Social networking set to grow in corporate world

Attendees at Nokia conference see potential of mobile Web 2.0 apps

While social networking sites may primarily be the domain of students and recreational users, enterprises can be expected to climb aboard as well, attendees said at the recent Nokia Mobile Mashup 2007 event in California.

The confernce emphasised mobile computing, social networking and extending social networks to mobile devices. Although many of the estimated 200 attendees said they participated in the LinkedIn business networking site, only a small handful used the more recreationally-oriented MySpace.  But as the "millennial generation" enters the workforce, businesses will have to accommodate them by deploying the social networking capabilities they are used to, said analyst Ben Bajarin, of Creative Strategies.

"What I think will be very interesting when this particular group enters the enterprise is that their communication and collaboration desires change," Bajarin said. "The question is really, is that [a Microsoft] Exchange solution? Is that something that Microsoft can provide as part of the corporate enterprise? Or is that something that a company develops as a core use?"

"The idea of a social network and the power of it is when it's for a certain group of people at a similar stage, in this case like a company," Bajarin said. "It's a great example of how something like that may evolve and add value as communication and work habits change with this demographic."

A Nokia official concurred that social networks, mobile or otherwise, will spread to the enterprise. "It's coming, but it might take more time," said Rob Trice, a partner with Nokia Growth Partners, an investment management firm funded by Nokia.

Trice emphasised the mobile space for social networking.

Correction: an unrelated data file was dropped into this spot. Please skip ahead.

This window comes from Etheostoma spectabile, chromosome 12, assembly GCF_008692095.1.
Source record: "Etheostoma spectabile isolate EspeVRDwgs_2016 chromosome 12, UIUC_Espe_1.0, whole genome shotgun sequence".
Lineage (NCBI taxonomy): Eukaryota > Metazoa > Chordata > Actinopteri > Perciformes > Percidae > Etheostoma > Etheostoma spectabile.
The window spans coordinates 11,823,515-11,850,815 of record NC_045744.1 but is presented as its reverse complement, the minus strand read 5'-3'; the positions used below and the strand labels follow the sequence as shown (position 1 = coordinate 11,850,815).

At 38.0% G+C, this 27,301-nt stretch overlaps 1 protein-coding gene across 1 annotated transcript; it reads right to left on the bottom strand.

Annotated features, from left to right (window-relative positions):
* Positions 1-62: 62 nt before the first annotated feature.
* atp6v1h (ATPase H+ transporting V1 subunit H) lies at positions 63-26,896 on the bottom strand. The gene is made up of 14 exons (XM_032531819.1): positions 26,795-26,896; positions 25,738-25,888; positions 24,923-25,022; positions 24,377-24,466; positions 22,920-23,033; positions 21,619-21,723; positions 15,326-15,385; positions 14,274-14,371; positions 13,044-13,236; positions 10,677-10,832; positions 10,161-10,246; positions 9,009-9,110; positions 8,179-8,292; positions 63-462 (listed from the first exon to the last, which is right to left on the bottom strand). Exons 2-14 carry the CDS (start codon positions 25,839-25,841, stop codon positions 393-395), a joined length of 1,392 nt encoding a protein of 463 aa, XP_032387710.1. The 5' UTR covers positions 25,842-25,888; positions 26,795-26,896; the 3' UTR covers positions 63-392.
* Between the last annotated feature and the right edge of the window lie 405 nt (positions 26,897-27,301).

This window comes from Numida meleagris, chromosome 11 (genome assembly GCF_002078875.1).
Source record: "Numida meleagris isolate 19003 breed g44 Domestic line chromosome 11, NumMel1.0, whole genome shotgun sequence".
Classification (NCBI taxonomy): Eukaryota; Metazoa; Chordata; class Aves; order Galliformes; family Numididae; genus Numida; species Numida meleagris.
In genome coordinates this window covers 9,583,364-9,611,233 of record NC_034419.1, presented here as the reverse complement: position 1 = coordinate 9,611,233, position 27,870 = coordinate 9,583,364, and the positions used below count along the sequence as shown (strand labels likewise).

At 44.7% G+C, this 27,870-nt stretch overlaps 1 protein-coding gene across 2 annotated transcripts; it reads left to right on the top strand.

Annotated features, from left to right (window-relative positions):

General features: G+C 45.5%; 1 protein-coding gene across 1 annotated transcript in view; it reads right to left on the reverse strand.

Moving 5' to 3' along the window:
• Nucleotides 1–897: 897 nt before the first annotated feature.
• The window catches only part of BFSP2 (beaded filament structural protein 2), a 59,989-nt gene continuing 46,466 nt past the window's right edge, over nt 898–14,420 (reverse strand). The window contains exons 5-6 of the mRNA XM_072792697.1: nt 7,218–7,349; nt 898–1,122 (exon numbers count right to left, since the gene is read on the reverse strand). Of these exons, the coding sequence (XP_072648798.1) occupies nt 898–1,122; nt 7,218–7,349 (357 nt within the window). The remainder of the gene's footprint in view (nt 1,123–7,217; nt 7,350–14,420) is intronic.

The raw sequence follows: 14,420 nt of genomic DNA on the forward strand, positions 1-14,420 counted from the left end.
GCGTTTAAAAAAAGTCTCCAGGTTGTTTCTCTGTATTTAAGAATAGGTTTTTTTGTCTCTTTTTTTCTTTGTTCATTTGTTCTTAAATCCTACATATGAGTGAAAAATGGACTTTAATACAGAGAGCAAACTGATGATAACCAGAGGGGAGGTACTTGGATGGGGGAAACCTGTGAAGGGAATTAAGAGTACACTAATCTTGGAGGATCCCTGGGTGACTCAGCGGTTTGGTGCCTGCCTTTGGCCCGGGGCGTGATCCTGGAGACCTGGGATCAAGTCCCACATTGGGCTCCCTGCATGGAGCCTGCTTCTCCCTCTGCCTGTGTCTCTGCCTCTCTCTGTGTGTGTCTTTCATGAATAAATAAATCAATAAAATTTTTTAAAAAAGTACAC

"Just like wikis on the PC world, they started off as a consumer gadget that eventually morphed itself into an enterprise play. I think the same thing is probably going to happen on the mobile side," Trice said.

"The collaboration obviously can be extended into the mobile realm, which means greater efficiency, productivity," he said.

Nokia's event covered a multitude of mobile and social networking issues, including differences worldwide in how these spaces will play out. "I think that my belief is really that in the US at least, mobile social networks will be an extension of the online networks," said Michelle Law, principal at the Greylock Partners investment firm and a former engineer at Sun Microsystems..

Nokia executive vice president and CTO Tero Ojanpera emphasised the company's goal for proliferation of internet-enabled devices. "By 2010, our target is to have 300 million fully internet-capable devices," he said.

The popular YouTube site is being extended to mobile products such as Apple iPhone and Nokia phones, said Tim Hyland, who deals with strategic partnerships and mobile computing at YouTube.

But YouTube's use by enterprises could be limited to applications such as playing training videos, Hyland said. Asked if he saw a use for YouTube within the enterprise, Hyland responded, "Apart from office entertainment, probably not too much."

Also highlighted at the confrence was the Google OpenSocial API. This enables developers to create applications that can run on any social networks, said Kevin Yen, head of strategic partnership management at YouTube. "I am very excited about OpenSocial," Yen said. OpenSocial gained a major ally recently when MySpace announced it would participate in OpenSocial.

Also at the Nokia event, several newer companies pitched their wares, including: Limbo, offering mobile entertainment;  MyKidIsSafe, which monitors mobile phone and internet data to protect children;  Vyro Games, which offers a stress management solution, and Vello, a conference call service that calls participants instead of the reverse.

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Tags managementNokiasocial networking

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